Chris McGrath: Nostalgic BBC writes tennis history before it happens
View From The Sofa: Did Andrew Castle have a verbal time capsule ready for future generations?
This was a classic BBC occasion. And didn't the BBC just know it. Because you can forget the Centre Court roof – it's the closed shop they needed to worry about; the paradox that the most precious broadcasting rights in sport are those immured against the free market. And that means identifying moments such as these, in the nation's communal memory, as somehow contingent on their stewardship.
Sure enough, they set the scene yesterday on the margin between self-reference and self-reverence. The broadcast opened with a spool of iconic commentaries, from Peter O'Sullevan calling Red Rum's third National to Kenneth Wolstenholme himself declaring: "It is now."
You had to feel for Andrew Castle. Did he have his lines ready? Would he find the words to distil Andy Murray's golden moment, a verbal time capsule for future generations?
Expectation, in other words, was not confined to Murray himself: the whole nation was being invited to wallow in anticipated nostalgia. You could almost see it, certainly once the roof closed. As the players returned from the rain break, Sir Steve Redgrave was interviewed at court-side and observed how the arena had now obtained "a very yellow tint".
But all nostalgia is bittersweet, and the BBC team did not resist a due foreboding on Murray's behalf. A wistful Tim Henman, gamely pretending that he was not talking about himself, wished that Murray could be endowed with "a selective memory". That way, he could suppress the legacy of doubt – having failed to win a single set in three previous Grand Slam finals.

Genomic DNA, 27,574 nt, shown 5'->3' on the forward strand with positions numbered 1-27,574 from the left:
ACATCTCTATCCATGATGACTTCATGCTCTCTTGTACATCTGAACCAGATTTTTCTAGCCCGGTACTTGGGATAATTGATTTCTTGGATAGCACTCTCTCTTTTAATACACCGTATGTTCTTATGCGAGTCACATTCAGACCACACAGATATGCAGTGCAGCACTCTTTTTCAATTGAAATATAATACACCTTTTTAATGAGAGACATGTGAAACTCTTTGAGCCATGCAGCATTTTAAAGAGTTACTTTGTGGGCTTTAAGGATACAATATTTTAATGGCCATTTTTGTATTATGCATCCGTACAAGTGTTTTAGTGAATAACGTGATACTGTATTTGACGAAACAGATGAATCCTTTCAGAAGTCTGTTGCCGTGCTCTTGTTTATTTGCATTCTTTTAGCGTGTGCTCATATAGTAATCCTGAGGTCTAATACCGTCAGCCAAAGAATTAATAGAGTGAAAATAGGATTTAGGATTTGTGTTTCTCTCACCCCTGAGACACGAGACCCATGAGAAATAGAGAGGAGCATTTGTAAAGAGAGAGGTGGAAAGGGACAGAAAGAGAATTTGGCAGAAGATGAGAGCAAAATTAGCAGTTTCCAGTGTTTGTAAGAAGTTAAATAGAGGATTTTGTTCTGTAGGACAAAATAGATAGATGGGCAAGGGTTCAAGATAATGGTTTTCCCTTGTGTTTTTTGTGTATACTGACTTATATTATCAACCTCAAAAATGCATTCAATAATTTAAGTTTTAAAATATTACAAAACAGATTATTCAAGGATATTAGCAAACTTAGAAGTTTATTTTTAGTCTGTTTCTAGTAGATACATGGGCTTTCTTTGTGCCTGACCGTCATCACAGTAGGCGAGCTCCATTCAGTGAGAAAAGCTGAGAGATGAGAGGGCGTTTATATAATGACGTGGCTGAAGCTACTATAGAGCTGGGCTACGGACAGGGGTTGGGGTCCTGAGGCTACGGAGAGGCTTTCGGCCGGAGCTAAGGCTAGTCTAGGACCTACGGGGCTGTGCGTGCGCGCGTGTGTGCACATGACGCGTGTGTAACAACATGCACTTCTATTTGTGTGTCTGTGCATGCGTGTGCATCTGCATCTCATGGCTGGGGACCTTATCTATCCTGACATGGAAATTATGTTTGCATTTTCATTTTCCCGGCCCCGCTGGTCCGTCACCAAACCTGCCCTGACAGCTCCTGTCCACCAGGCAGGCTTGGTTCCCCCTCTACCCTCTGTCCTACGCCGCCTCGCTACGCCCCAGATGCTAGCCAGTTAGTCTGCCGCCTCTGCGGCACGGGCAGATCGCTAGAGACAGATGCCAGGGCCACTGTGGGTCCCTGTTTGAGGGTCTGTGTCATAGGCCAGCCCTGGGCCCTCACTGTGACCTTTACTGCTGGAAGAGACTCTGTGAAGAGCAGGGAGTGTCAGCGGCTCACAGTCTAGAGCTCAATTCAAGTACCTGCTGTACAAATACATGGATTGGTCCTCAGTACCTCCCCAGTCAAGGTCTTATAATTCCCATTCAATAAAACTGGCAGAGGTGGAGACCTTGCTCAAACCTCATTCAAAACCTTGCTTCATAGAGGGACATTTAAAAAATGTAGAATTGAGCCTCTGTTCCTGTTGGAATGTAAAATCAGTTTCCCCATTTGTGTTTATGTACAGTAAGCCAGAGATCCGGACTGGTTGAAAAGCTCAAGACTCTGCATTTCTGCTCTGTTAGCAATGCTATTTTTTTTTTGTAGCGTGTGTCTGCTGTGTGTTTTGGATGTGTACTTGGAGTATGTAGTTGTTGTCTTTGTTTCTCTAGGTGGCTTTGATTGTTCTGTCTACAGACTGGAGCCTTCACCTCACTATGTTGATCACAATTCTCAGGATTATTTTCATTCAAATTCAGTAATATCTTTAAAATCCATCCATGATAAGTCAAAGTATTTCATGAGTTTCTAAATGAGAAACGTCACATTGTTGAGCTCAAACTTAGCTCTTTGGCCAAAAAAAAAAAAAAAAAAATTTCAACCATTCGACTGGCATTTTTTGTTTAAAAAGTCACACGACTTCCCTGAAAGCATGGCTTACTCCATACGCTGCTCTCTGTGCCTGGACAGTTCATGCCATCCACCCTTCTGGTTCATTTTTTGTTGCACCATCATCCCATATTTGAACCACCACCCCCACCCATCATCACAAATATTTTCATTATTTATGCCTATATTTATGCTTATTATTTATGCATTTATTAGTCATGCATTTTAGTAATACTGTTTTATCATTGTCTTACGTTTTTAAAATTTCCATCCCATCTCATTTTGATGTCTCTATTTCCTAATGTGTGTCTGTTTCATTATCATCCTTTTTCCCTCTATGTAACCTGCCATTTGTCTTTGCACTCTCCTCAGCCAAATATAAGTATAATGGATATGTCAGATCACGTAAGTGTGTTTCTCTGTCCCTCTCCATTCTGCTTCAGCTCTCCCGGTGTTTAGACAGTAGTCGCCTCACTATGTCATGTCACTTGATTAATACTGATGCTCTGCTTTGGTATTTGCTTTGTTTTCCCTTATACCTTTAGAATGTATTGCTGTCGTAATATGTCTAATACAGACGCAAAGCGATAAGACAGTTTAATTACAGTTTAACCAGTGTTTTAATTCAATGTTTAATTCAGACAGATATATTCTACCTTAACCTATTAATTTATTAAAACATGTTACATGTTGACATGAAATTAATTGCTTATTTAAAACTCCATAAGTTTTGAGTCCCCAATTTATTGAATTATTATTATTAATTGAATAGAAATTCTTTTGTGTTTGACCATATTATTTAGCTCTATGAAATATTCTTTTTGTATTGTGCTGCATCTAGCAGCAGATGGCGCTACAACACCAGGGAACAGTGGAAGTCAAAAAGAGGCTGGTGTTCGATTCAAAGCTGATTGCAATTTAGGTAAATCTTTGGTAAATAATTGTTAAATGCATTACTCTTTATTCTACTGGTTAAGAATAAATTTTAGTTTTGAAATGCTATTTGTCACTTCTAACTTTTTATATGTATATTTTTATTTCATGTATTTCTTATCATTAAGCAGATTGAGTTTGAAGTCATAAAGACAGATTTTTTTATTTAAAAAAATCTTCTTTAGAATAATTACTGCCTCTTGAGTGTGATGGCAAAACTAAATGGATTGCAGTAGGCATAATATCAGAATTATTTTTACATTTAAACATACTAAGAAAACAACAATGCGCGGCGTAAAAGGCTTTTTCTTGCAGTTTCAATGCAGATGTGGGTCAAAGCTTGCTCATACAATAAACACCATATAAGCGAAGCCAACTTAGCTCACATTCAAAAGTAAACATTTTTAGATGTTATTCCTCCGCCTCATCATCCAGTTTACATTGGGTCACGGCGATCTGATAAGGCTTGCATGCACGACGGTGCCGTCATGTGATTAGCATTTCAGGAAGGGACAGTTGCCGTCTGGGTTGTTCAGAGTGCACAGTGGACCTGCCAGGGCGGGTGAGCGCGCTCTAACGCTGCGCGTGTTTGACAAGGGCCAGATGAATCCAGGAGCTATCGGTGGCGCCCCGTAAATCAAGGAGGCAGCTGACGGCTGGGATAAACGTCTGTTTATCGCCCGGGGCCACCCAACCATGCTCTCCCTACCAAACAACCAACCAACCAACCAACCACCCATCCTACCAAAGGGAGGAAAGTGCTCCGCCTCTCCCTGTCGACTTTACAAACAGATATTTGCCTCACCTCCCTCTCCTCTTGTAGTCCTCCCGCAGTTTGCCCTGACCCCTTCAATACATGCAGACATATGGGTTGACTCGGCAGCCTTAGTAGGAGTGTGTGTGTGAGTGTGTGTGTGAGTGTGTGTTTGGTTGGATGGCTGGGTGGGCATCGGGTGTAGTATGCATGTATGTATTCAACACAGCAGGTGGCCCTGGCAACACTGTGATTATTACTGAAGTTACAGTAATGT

John McEnroe interviewed his boyhood hero, Rod Laver, who candidly reproached Murray. "He plays a safe game a little bit too long," he said. "That's the one thing I think maybe he's missing: that sixth sense, 'I've got to win this point'." Nor did McEnroe himself hold back. "I can't recall a time when Murray got angry and turned it to his favour," he said. This, then, was the day Murray had to ask himself: "Are you going to be an also-ran forever?"
And there would soon be a moment when this despondency unmistakably infected the whole nation. That was when Sue Barker turned to McEnroe and said: "I know we've got to let you go, you've commitments to American television." We had already seen Pat Cash summoned from the studio by his Five Live duties. "Tune into the radio everybody," he said, as he left. "You don't want these guys. What do they know?"
A trifle harsh on Castle, Henman and Boris Becker, even if their chat-to-camera in the commentary booth, during the rain break, would prove irresistibly suggestive of three Thunderbirds at the console. At the very beginning, as the finalists left the locker room, Becker instantly spotted that Federer had sportingly levelled out the odds. Only Murray appeared to be carrying a racket. But then Becker observed him jumping nervously up and down, behind the insouciant Swiss seraph, as they waited to step on to court. "Oh dear," said Boris. Henman said he actually liked to see that. "Oh dear," said several million Britons.
But the pressure was on Federer too, Becker noted. "It could be his last Wimbledon final, as well," he said. It was a throwaway remark, with epic intimations. True, the team briefly developed a surreal theory that Federer had won 16 Grand Slam titles with a backhand like a wet dishcloth. As soon as the roof closed, however, it caved in on Murray.
Becker noticed that his "bardy language" was increasingly negative. He did not mean that Murray had resorted to Hamlet's bleakest soliloquies. After the lachrymose presentation ceremony, Castle would instead end up invoking Kipling and the twin impostors. And if the tint was yellow, it had never been rose.
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